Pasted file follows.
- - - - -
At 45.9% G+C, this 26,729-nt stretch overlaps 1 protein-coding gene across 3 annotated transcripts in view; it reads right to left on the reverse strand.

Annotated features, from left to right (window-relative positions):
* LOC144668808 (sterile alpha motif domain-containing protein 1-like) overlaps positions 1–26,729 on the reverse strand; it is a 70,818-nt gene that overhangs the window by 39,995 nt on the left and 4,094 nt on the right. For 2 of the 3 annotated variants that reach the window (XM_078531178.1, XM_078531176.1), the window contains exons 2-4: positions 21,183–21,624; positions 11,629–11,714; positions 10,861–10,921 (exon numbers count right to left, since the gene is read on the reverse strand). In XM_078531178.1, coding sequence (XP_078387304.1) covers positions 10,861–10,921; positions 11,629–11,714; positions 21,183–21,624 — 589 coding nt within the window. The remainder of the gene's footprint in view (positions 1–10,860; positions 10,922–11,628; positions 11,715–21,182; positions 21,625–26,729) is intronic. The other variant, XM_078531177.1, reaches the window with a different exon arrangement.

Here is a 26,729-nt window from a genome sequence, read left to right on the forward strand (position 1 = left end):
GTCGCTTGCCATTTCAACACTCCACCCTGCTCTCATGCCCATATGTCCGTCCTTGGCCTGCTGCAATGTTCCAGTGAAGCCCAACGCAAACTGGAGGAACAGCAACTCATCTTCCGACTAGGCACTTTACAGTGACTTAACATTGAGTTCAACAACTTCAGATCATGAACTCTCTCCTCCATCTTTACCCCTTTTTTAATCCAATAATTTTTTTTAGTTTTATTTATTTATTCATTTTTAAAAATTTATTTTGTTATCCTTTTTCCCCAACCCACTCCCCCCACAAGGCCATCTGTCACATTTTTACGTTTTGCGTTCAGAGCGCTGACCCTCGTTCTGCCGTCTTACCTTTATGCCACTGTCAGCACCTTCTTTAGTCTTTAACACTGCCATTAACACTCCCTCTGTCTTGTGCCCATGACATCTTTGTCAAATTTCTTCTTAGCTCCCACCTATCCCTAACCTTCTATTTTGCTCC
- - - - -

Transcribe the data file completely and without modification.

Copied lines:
At 45.9% G+C, this 26,729-nt stretch overlaps 1 protein-coding gene across 3 annotated transcripts in view; it reads right to left on the reverse strand.

Annotated features, from left to right (window-relative positions):
* LOC144668808 (sterile alpha motif domain-containing protein 1-like) overlaps positions 1–26,729 on the reverse strand; it is a 70,818-nt gene that overhangs the window by 39,995 nt on the left and 4,094 nt on the right. For 2 of the 3 annotated variants that reach the window (XM_078531178.1, XM_078531176.1), the window contains exons 2-4: positions 21,183–21,624; positions 11,629–11,714; positions 10,861–10,921 (exon numbers count right to left, since the gene is read on the reverse strand). In XM_078531178.1, coding sequence (XP_078387304.1) covers positions 10,861–10,921; positions 11,629–11,714; positions 21,183–21,624 — 589 coding nt within the window. The remainder of the gene's footprint in view (positions 1–10,860; positions 10,922–11,628; positions 11,715–21,182; positions 21,625–26,729) is intronic. The other variant, XM_078531177.1, reaches the window with a different exon arrangement.

Here is a 26,729-nt window from a genome sequence, read left to right on the forward strand (position 1 = left end):
GTCGCTTGCCATTTCAACACTCCACCCTGCTCTCATGCCCATATGTCCGTCCTTGGCCTGCTGCAATGTTCCAGTGAAGCCCAACGCAAACTGGAGGAACAGCAACTCATCTTCCGACTAGGCACTTTACAGTGACTTAACATTGAGTTCAACAACTTCAGATCATGAACTCTCTCCTCCATCTTTACCCCTTTTTTAATCCAATAATTTTTTTTAGTTTTATTTATTTATTCATTTTTAAAAATTTATTTTGTTATCCTTTTTCCCCAACCCACTCCCCCCACAAGGCCATCTGTCACATTTTTACGTTTTGCGTTCAGAGCGCTGACCCTCGTTCTGCCGTCTTACCTTTATGCCACTGTCAGCACCTTCTTTAGTCTTTAACACTGCCATTAACACTCCCTCTGTCTTGTGCCCATGACATCTTTGTCAAATTTCTTCTTAGCTCCCACCTATCCCTAACCTTCTATTTTGCTCC